The civic studies framework adopted in 2007 cites two ideals for the emerging discipline: “public spiritedness” (or “commitment to the public good”) and “the idea of the citizen as a creative agent.” Civic studies is an intellectual community that takes these two ideals seriously. Although new, it draws from several important strands of ongoing research and theory, including the work of Elinor and Vincent Ostrom and the Bloomington School, of Juergen Habermas and critical social theory, Brent Flyvbjerg and social science as phronesis, and more diffuse traditions such as philosophical pragmatism, Gandhian nonviolence, the African American Freedom Struggle. It supports work on deliberative democracy, on public work, on civic engagement and community organizing, among others.

To propose a session, click here when logged in as an APSA member or else navigate as follows: open the conference platform; click “Submit or Edit a Proposal,” click “Submit a Division, Related Group, or Partner Association Proposal,” scroll down to and click “Related Groups,” and select “Civic Studies.”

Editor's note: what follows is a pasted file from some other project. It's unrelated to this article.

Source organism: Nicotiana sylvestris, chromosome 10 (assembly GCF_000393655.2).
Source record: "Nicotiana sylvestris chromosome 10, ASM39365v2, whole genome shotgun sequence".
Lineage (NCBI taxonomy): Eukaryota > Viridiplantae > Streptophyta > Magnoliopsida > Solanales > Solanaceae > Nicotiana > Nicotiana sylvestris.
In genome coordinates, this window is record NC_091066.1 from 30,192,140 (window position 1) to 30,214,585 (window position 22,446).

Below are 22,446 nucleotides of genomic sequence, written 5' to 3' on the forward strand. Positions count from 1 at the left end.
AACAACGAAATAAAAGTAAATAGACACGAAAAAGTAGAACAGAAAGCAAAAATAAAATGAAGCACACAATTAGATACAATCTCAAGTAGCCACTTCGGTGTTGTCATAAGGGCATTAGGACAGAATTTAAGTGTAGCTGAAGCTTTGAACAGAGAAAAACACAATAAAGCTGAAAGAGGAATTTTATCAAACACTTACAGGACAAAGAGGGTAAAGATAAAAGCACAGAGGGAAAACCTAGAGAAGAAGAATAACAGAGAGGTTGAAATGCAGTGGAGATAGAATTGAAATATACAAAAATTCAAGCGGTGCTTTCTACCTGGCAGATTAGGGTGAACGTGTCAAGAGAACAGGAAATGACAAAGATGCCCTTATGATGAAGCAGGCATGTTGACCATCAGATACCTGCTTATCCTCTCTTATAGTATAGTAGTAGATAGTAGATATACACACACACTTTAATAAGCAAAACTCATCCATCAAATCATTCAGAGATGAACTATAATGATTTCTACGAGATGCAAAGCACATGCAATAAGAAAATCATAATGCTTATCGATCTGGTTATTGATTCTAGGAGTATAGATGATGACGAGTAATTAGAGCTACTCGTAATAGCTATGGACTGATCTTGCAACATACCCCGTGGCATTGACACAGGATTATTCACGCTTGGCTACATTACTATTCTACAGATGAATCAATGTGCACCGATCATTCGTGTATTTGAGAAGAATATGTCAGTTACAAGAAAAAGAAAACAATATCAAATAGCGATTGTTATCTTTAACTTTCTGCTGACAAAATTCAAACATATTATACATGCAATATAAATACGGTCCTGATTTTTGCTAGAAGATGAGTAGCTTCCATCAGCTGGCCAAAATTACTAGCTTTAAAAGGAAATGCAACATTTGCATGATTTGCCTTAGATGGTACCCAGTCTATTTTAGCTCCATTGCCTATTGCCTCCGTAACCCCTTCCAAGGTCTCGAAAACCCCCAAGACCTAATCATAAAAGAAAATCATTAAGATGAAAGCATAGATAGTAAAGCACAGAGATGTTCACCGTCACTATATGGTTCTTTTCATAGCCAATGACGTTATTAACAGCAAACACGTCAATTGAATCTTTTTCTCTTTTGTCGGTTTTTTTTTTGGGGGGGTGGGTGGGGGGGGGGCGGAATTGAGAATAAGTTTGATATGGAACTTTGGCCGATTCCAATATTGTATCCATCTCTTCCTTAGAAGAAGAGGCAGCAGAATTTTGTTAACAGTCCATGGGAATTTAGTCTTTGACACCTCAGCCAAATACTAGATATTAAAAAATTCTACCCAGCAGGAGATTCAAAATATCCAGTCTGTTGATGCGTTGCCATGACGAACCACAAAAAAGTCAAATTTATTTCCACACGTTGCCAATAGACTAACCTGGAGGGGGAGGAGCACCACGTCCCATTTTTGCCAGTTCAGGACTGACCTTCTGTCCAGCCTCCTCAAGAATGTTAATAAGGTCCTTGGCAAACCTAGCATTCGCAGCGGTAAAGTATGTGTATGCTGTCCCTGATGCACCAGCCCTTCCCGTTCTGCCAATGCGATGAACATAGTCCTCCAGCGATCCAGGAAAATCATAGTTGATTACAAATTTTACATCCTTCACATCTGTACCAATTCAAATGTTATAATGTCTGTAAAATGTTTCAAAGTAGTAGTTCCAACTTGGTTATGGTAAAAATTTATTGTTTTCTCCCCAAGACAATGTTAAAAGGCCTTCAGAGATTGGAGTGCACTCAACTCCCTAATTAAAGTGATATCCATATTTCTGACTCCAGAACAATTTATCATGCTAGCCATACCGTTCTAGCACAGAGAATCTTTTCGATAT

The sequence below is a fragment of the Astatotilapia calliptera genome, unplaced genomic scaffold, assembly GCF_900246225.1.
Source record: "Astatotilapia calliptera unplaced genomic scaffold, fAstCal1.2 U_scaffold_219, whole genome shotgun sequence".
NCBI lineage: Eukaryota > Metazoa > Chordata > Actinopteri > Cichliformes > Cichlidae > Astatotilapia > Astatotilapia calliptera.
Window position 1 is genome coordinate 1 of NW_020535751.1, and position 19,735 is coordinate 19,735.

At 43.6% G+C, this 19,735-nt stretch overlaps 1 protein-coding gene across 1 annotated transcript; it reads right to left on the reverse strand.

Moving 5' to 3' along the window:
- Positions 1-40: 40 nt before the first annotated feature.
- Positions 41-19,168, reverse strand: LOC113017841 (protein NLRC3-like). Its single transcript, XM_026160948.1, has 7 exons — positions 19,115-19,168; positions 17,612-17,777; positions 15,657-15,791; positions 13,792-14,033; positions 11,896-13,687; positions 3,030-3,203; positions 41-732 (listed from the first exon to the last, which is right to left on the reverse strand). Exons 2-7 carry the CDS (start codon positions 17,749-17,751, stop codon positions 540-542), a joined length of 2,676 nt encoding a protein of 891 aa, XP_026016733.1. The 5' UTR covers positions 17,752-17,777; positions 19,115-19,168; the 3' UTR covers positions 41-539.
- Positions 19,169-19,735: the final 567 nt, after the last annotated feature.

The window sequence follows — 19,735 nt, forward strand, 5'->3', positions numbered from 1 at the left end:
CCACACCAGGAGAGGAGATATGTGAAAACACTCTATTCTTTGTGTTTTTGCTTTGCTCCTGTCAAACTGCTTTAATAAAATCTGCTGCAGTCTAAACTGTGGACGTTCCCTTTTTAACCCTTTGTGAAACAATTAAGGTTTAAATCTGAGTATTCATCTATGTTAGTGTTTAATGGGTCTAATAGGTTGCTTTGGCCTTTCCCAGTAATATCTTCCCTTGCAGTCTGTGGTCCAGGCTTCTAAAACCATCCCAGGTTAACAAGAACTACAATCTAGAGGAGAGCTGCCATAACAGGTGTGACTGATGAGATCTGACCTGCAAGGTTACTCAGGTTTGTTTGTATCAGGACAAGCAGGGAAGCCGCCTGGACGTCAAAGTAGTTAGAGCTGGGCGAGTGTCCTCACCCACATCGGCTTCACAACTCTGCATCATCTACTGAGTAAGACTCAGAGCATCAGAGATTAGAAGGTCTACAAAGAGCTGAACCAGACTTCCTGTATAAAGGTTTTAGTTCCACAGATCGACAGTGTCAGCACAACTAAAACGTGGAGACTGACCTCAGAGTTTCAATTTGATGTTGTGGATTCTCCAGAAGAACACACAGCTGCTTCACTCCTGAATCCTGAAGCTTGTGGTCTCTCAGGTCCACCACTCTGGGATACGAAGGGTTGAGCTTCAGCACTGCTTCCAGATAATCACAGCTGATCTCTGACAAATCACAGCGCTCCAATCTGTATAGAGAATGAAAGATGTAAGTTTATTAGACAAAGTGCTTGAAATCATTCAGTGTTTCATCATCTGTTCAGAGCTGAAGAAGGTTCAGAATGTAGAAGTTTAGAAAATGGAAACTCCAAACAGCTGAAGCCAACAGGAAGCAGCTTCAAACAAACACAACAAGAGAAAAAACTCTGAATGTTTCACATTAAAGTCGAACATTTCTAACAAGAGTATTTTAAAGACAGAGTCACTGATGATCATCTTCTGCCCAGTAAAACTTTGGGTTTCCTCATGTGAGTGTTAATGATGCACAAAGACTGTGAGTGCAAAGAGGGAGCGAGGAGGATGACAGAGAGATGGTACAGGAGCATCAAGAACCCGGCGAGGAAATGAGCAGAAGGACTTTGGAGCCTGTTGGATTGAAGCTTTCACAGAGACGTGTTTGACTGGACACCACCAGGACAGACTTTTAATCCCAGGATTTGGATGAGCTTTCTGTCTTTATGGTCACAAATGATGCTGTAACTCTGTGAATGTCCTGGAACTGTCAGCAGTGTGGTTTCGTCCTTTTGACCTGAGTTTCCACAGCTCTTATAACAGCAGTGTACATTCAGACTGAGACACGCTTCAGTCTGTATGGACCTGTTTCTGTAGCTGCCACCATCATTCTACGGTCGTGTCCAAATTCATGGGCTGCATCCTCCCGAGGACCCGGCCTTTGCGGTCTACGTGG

APSA members can also join the Civic Studies group (free) at this link.

academic freedom for individuals and for groups

One type of academic freedom belongs to individuals. A teacher, researcher, or student either has freedom or not. The question is whether academics may say what they wish to say.

This form of freedom is very important, and I am an avid defender of it, although it has some limits. First, academics shouldn’t be able to say literally anything as part of their jobs, including making demonstrably false statements. Second, it is not always clear when this right should become a positive one. Although I shouldn’t be fired for adopting a controversial position, do I have a right to be hired, published, or invited to speak after I’ve done so? (If I have a positive right to speak, then I want my invitation to the University of Hawaii right now.)